The B-B & B System for More Walleyes

Share this:

Facebook icon
Twitter icon
Pinterest icon
Google icon
e-mail icon icon
StumbleUpon icon
Reddit icon

Although a "BB and B" might sound like a fancy after dinner drink, it's actually one of the most effective set-ups you can master for catching lots of walleyes.

"BB and B" stands for "Bottom Bouncer and Board". And while the thought of using a bottom bouncer with a planer board might not sound like one of the simplest set-ups you can put together, it really isn't that tough to master. There are some tricks however to using the combo effectively.

Bottom bouncers and boards is a terrific set-up for finding fish. Think of it as a deadly "search and destroy" weapon in your walleye arsenal. Not only does the set up allow you to cover lots of water, it also keeps a bait in the strike zone, where it has to be to catch more walleyes. A spinner and bait is arguably the most irresistible presentation a walleye can encounter. If you put it in front a walleye, he'll probably eat it.

The first step is determining what water you want to cover by studying a contour map or checking out the terrain with a good fish finder, or by using a GPS's plot trail feature, you can actually create your own map of the area you want to fish.

Let's start with a flat. Often in early summer, flat's in the 10 to 25 foot range can hold foraging walleyes. It's usually best to cruise around the entire perimeter of the flat before you start fishing, drawing the flat with the plotter trail on your GPS. Now, as the flat is fished, the GPS traces what water is covered and what water isn't. Icons and waypoints are particularly helpful on flats to mark prime locations, like where walleyes are caught.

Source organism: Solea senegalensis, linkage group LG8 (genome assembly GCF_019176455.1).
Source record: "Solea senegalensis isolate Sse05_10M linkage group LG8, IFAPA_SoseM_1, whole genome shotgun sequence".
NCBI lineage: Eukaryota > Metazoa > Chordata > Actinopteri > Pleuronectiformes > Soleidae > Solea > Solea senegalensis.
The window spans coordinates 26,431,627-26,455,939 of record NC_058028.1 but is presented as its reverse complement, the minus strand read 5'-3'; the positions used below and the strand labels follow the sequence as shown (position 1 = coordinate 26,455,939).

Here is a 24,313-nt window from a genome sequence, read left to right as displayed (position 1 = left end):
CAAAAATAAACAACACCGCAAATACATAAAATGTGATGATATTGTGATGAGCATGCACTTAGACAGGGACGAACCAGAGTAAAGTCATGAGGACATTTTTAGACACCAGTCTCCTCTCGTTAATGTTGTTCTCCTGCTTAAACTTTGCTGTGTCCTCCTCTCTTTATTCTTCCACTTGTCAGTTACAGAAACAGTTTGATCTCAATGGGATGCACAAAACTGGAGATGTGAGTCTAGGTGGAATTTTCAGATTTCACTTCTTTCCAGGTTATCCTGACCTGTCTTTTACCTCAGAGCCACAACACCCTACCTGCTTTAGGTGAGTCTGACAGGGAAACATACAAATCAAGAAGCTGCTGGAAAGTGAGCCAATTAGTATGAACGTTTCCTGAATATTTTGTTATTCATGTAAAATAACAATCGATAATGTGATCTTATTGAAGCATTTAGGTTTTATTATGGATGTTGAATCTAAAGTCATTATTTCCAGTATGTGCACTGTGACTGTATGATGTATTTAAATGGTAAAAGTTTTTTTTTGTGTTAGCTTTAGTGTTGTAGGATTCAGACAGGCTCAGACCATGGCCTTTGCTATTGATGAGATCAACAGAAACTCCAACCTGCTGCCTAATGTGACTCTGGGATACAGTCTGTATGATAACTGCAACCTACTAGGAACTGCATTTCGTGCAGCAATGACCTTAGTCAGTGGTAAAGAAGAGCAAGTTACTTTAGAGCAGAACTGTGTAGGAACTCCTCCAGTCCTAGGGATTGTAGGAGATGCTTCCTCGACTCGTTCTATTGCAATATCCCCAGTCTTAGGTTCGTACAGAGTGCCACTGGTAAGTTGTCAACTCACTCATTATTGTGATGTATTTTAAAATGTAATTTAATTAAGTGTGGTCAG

The idea is to use the bottom bouncer to keep your bait just above the bottom, letting the wire leg of the bouncer keep you out of snags and keeping your spinner in the strike zone.

Determining a good boat speed is crucial. You want to be going just fast enough so the blade of the spinner turns. Drop the spinner over the side of the boat and adjust your speed accordingly. It will probably be around 1/2- to 3/4- miles per hour. I almost always troll with a 15 hp four-stroke kicker outboard from Mercury. It's super quiet and smoke free, which makes trolling more pleasurable. A good choice for tiller-steer boats and others who don't have a kicker is an electric trolling motor.

Keep your trolling speed fairly constant, since slowing down will cause the bottom bouncer to fall on its side. If you speed up, you'll lift the whole rig out of the fish zone. Use as light a weight as possible--one ounce or less. A  Bass Pro Shop XPS Bottom Bouncer is perfect for working a 10 foot flat with 10/4 Fireline, which has 10- pound breaking strength, but four-pound diameter. The fine diameter keeps water resistance from lifting the rig, even with its lighter weight. If you are using conventional monofilament, fishing in deeper water, or having trouble getting the rig to stay on the bottom, go to a heavier bouncer.

Find the bottom as normal, letting out line until the tip of the wire is ticking the bottom. If you're

-A +A
Twitter icon
Facebook icon
YouTube icon

(c) 2015 All Rights Reserved -